Religion and the human mind
It'll have to wait 'til I get home. I'll have a look then.
it's not bashing by the way. Just some thoughts on faith and the workings of the brain.
That could have been expressed in a paragraph of text instead of wasting bandwidth and time in a video. There was nothing in the video that added anything to the content.
The argument seems rather a weak one. After pointing out that archeological evidence is subject to interpretation (true) and therefore leaving it aside, the presenter appeared to have two main points:
1. Children tend to ascribe purpose and/or mind to things we consider random and inanimate, and religion is the same activity.
One weakness in the argument is that the premise is not well established. The answer you get from a child depends very much on how the question is asked. Children tend to answer as they feel they are expected to. They often interpret a question as an invitation to imagine. There is no reference to a study, where one can check the methodology.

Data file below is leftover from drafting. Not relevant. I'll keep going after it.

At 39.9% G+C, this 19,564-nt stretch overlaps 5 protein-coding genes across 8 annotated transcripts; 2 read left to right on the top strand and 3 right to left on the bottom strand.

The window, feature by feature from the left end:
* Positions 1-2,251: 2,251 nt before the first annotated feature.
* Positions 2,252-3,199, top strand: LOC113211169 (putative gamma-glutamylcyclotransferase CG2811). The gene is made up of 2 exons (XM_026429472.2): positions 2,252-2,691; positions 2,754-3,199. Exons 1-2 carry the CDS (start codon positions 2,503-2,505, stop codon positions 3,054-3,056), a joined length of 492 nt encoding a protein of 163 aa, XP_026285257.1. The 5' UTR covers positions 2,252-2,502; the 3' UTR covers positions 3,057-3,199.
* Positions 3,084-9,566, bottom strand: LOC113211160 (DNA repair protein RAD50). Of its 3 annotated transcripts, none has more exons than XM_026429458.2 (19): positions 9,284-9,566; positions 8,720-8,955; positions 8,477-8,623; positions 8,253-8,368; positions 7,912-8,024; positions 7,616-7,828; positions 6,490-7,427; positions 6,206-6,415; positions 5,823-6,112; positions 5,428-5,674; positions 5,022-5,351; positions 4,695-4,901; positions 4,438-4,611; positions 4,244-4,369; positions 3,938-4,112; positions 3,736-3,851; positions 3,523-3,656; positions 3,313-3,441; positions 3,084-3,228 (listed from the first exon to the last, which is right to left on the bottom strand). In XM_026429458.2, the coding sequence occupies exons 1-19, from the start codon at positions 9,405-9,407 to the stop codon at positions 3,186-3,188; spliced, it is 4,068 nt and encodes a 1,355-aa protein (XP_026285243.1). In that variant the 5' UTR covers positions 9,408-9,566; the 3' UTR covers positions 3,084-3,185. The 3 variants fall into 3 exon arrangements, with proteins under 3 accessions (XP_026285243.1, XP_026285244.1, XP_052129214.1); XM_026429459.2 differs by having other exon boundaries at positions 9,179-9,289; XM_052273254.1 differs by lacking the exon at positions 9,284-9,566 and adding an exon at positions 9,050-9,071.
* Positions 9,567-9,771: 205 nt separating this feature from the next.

A second weakness is that adults are not children.
2. The part of the brain used when thinking about God is the same used when thinking about other human minds.
But what would you expect? We already know that it is difficult to imagine God except as a person, so of course that's what people do, but realising at the same time that it is inadequate.
Of course I may have missed something in the argument.
sorry about your bandwidthJay Ingram, author of Theatre of the Mind: Raising the Curtain on Consciousness, does these short journal pieces on Discovery exploring the brain.This one struck me as interesting as I often as the question; why do people believe in this whole god thing?Jay's Journal could have been summed up in a paragraph but an in depth look at the research could have made for a hour documentary, at the least. What I take from this brief explanation is that humans have a strong propensity for anthropomorphism. Hence the love of talking animals in Disney and the need to believe in a renegotiable consciousness behind the universe.